Okay, I have finally dug up my Wikipedia log in info and I’m now dangerous. I thought about making changes to the Shaw, DC wiki article but the changes would be so extensive, it frightens me. For example:

Shaw once included the areas of smaller neighborhoods, such as Logan Circle and Truxton Circle, but in recent years those neighborhoods have grown into their own and become separate from Shaw.

It was the RLA and the National Capital Planning Commission that created it, who else is to say what’s in and what’s out. The Post still occasionally refers to parts of Logan as Shaw. Besides I consider myself part of Shaw. I wouldn’t know where to start with that statement.

Shaw grew out of freed slave encampments in the rural outskirts of Washington City. It was named after Civil War Colonel Robert Gould Shaw, the commander of the 54th Massachusetts Volunteer Infantry.

There were houses located in the Shaw area prior to Lincoln’s presidency and the Civil War. And then there are those pesky white people, who really don’t fit in this wonderful AfAm History narrative. I don’t doubt the Shaw in question is Col Robert G. Shaw. But the actual naming the neighborhood after him…. I’d have to wipe out the whole dang paragraph and replace with something that reads like. In 19?? (50 something 60 something) the Government agency (RLA? NCPC? Model Cities? I gotta look back and figure out who to blame) carved the Shaw School Urban Renewal Project out of the city’s 2nd District. The Shaw school, a junior high school named after Civil War commander Colonel Robert Gould Shaw, of the 54th Massachusetts Volunteer Infantry, covered an ??? square acre area running from 15/14th Street on the west, Florida Avenue (and some other little streets above FL) on the north, North Capitol Street on the east and M Street to the south. The Shaw School Urban [whatever] became what is currently called Shaw.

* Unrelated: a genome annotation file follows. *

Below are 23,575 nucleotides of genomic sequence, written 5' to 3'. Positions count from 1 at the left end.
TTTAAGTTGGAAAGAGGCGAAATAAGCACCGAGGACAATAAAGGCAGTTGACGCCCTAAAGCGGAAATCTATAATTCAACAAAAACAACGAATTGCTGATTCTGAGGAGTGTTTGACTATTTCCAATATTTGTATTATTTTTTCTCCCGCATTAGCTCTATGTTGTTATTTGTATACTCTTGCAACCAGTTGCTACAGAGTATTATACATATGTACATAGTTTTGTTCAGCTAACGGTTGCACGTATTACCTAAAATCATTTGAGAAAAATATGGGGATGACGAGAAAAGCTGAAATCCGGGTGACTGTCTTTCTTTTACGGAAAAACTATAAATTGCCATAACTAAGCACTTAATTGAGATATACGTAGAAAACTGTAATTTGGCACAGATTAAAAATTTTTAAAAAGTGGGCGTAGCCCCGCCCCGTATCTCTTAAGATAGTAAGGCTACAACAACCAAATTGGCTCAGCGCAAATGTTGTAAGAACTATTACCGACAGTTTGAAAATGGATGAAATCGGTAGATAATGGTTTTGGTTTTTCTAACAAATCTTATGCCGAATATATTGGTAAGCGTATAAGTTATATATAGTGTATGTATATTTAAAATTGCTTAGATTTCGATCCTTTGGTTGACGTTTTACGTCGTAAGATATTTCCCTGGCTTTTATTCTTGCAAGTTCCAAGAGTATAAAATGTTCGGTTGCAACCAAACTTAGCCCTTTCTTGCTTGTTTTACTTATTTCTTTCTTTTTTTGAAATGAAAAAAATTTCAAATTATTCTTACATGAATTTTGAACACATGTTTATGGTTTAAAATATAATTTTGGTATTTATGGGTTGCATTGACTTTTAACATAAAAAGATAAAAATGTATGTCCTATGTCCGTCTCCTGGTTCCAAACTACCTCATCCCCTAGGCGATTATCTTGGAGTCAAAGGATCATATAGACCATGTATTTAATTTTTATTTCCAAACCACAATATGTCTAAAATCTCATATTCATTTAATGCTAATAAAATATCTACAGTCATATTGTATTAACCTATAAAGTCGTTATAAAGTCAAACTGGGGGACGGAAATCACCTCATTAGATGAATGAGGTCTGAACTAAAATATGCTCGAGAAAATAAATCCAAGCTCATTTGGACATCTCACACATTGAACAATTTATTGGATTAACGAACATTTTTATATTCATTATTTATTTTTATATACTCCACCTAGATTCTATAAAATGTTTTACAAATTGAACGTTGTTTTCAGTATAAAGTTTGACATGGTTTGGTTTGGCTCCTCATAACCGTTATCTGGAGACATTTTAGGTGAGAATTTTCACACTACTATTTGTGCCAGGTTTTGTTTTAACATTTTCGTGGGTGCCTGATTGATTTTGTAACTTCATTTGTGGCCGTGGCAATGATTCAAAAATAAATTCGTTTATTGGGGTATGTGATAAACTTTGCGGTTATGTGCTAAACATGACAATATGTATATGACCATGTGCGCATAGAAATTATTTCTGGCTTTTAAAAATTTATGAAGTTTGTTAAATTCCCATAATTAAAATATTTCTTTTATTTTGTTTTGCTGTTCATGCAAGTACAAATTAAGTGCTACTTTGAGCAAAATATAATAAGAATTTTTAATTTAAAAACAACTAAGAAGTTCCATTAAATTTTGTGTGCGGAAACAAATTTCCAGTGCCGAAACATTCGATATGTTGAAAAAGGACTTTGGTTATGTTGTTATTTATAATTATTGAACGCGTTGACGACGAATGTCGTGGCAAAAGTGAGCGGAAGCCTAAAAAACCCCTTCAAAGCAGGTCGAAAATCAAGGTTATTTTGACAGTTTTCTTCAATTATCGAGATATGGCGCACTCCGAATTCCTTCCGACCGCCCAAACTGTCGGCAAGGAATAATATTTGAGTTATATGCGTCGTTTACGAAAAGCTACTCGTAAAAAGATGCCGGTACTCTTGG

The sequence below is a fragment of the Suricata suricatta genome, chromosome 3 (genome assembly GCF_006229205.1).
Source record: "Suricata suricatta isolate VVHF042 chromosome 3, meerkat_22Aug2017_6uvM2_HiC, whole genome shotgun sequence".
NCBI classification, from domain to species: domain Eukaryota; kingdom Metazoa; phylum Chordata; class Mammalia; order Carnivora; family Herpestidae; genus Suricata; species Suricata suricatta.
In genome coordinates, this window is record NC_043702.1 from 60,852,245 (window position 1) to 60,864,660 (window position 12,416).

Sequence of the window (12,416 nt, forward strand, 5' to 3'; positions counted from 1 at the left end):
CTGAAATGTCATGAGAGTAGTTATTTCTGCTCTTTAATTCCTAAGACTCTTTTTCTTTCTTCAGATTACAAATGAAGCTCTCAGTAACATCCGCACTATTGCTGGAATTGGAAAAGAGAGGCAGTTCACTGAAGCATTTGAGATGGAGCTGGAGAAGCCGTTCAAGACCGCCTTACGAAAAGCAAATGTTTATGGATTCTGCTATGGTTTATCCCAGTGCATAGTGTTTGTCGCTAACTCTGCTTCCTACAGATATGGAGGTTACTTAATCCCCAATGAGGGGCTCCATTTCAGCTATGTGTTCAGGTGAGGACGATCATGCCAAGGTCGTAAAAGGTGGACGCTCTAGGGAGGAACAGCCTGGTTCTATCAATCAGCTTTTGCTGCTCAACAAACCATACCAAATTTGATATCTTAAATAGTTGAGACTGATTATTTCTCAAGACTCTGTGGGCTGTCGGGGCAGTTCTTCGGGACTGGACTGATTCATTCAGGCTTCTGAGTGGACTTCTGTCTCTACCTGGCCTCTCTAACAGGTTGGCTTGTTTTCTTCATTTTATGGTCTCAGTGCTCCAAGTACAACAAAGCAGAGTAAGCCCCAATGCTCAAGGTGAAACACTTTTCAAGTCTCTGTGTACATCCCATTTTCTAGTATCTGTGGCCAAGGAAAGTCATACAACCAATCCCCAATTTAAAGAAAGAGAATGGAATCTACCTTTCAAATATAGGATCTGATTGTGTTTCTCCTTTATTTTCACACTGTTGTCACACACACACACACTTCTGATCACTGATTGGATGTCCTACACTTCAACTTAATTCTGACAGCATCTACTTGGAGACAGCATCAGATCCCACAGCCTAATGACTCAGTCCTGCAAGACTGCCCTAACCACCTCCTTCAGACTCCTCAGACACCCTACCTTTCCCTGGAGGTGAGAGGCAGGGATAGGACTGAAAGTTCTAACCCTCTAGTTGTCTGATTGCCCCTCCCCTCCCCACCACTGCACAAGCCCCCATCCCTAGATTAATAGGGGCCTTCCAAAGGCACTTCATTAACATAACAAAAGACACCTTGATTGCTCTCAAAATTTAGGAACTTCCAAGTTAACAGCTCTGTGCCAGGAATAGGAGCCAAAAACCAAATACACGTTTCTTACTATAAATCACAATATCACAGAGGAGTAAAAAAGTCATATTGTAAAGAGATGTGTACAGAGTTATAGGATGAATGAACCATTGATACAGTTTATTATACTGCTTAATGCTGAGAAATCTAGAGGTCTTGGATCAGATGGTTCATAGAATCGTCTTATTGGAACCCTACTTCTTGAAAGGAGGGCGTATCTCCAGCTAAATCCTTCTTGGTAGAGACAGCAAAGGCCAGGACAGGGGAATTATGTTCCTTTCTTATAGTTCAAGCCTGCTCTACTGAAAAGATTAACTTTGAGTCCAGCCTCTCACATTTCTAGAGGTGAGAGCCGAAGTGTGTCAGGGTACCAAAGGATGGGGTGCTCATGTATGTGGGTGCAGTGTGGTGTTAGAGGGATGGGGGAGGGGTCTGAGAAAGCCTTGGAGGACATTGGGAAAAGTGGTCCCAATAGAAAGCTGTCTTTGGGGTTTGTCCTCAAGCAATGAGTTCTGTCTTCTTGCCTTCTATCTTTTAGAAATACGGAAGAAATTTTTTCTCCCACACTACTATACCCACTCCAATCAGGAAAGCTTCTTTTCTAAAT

Shaw thrived in the late 19th and early 20th centuries as the pre-Harlem center of African-American intellectual and cultural life. Howard Theological Seminary received its first matriculates in 1866; by 1925, Professor Alain Locke was advancing the idea of “The New Negro,” and Langston Hughes was descending from Le Droit Park to hear the “sad songs” of 7th Street. The most famous Shaw native to emerge from this period—sometimes called the Black Renaissance of DC—was Duke Ellington.

The problem with establishing the neighborhood name in the mid 20th Century is referring to the cool stuff that happened before the establishment of the recognized name. Also where the heck was the Howard Theological Seminary? Yes, I could look it up, and I will, maybe around lunchtime. I’m worried about stealing another neighborhood’s history, which is a problem when certain things are close to or straddle the boarders. Also the notables need addresses that actually put them in the neighborhood, so as that we are not stealing another neighborhood’s historical figures.
Oh, and there is not a single solitary thing about the urban renewal. Can’t ignore the urban renewal. And more importantly, the why, the reason for the urban renewal in the first place.
Since as a habit, I tend to work with primary sources and not secondary sources, that makes writing a history of something probably more difficult for me than it really needs to be. Secondary sources, like books on the topic, and there is one out there, sum up what the primary sources (like newspaper articles from the day and eyewitness accounts) say.
PS- Blagden Alley people, the wiki for your area is ripe for the pickin’.
Update: As of 1/2 through my lunch dish I wandered around the net and found that Howard Divinity School was (according to the Divinity School website) in Douglass Hall, which is north of Florida Ave, was never in the Shaw School borders (and why would any part of Howard U be part of the urban renewal plan).